Seminars

2015

Chaco and Cahokia: Histories, Landscapes, and HinterlandsMarch 3–4, 2015Chaco and Cahokia: Histories, Landscapes, and HinterlandsCo-chaired by Danielle Benden, Senior Curator of Anthropology, Department of Anthropology, University of Wisconsin, Madison and Brenda K. Todd, Project Manager/Cultural Resource Specialist, Denver Service Center - Planning Division, National Park ServiceThis seminar convened to evaluate the current state of research and theoretical issues for Chaco and Cahokia, their respective hinterlands, and to lay the groundwork for a truly continental archaeology by considering connections to Mesoamerica.
The Colonization of Africa by Early Anthropoid PrimatesMarch 17–19, 2015The Colonization of Africa by Early Anthropoid PrimatesChaired by K. Christopher Beard, Foundation Distinguished Professor, Department of Ecology and Evolutionary Biology, University of KansasResearchers took advantage of the lull in fieldwork due to disruptions caused by events following the Arab Spring to compare pivotal fossils from three disparate North African localities side-by-side, to discuss and evaluate geological evidence for the ages of the various fossil sites, and to develop a broader consensus on the evolutionary and ecological consequences of the anthropoid colonization of Africa.
Land, Water, and Empire in the High-Altitude AtacamaApril 11–13, 2015Land, Water, and Empire in the High-Altitude AtacamaCo-chaired by Frances Hayashida, Associate Professor, Department of Anthropology, University of New Mexico; César Parcero-Oubiña, Staff Scientist, Instituto de Ciencias del Patrimonio, Consejo Superior de Investigaciones Científicas (Spain); Diego Salazar, Assistant Professor, Department of Anthropology, Universidad de Chile; and Andrés Troncoso, Associate Professor, Department of Anthropology, Universidad de ChileWorking within the framework of political ecology, the Topaín Archaeological Project is addressing the question of how the Inka kept their workers, personnel, royals, and the military fed since little is currently known about Inka agriculture. This seminar was convened to explore long-term, historical perspectives on changes in local landscapes and livelihoods within broader political economies and complex relationships between water, land, politics, and society.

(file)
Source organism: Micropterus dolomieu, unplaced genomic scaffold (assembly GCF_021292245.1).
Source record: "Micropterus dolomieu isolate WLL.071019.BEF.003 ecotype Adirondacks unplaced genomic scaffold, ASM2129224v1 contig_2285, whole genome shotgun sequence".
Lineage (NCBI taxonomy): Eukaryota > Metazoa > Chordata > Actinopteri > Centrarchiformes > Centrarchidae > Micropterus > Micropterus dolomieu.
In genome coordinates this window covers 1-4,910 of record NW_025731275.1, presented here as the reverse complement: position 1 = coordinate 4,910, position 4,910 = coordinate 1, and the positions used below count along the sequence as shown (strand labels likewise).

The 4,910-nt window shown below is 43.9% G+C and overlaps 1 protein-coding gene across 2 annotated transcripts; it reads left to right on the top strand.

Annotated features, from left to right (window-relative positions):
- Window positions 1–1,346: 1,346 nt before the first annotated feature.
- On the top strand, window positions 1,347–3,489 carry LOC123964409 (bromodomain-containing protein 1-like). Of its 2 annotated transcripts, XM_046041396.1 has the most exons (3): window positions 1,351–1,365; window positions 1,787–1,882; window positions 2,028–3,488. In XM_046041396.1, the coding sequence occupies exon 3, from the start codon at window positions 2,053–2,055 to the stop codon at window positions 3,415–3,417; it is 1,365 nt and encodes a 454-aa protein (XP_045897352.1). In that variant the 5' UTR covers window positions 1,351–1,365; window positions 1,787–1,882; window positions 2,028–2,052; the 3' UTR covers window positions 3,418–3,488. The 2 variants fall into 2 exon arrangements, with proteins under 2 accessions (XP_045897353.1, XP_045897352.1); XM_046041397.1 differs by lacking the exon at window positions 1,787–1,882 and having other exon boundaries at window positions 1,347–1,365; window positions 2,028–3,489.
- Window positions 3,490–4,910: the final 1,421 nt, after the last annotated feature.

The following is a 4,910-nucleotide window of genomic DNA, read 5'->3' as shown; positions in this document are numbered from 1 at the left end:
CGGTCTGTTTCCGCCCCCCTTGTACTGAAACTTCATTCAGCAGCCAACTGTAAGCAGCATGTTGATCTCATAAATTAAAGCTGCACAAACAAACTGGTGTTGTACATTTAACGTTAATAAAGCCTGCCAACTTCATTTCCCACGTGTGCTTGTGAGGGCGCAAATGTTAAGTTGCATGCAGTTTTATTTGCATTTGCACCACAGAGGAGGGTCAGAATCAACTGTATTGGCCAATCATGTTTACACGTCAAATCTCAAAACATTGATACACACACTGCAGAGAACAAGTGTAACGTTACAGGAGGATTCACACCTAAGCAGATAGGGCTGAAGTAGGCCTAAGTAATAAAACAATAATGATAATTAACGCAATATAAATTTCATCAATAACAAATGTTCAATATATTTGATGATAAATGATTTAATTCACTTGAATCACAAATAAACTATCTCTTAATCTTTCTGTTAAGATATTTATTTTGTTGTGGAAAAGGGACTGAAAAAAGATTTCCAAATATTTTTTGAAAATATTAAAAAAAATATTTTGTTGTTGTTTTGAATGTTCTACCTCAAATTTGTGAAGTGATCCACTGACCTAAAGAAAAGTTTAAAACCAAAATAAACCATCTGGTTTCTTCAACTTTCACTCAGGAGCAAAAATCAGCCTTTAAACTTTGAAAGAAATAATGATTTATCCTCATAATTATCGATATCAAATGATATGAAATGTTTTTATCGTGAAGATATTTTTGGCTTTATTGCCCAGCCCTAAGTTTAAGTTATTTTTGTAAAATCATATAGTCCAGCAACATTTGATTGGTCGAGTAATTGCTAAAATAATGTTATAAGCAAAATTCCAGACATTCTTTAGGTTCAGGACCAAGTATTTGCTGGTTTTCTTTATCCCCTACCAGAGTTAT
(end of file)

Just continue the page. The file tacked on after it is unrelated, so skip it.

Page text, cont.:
Understanding Patriarchal BeliefsApril 19–23, 2015The Psychology of PatriarchyCo-chaired by Adriana Manago, Assistant Professor, Department of Psychology, Western Washington University and Holly F. Mathews, Professor, Department of Anthropology, East Carolina UniversityBringing together an interdisciplinary group of scholars with extensive field research experience in cultures where patriarchal beliefs and practices continue to impact the daily lives of women, this seminar was organized to develop new theories explicating the ways that culturally situated systems of patriarchy, family, and power are both shaped by and constitutive of individual desires, goals, and identities.
Transformations in Social Citizenship: Stratification, Risk, and Responsibility in Health Care ReformOctober 6–8, 2015Transformations in Social Citizenship: Stratification, Risk and Responsibility in Health Care ReformCo-chaired by Heide Castañeda, Associate Professor, Department of Anthropology, University of South Florida and Jessica Mulligan, Associate Professor, Department of Health Policy and Management, Providence CollegeBy convening a network of medical anthropologists and allied social scientists who are actively researching the Affordable Care Act, the goal of the seminar was to assemble a more holistic, comparative portrait of the law that is richer than what any one researcher could produce in isolation and is attuned to the complex experiences of implementation that are often lost in quantitative and survey research.
Puebloan Societies: New Perspectives Across the SubfieldsOctober 18–22, 2015Puebloan Societies: New Perspectives Across the SubfieldsChaired by Peter Whiteley, Curator of North American Ethnology, Department of Anthropology, American Museum of Natural HistoryThis seminar’s purpose was to address Puebloan social formations of the past and present from a variety of comparative perspectives using a four-field anthropological approach, and to reconnect the currently disjointed anthropological sub-fields, especially archaeology and ethnology, and to develop new perspectives on Puebloan social societies.
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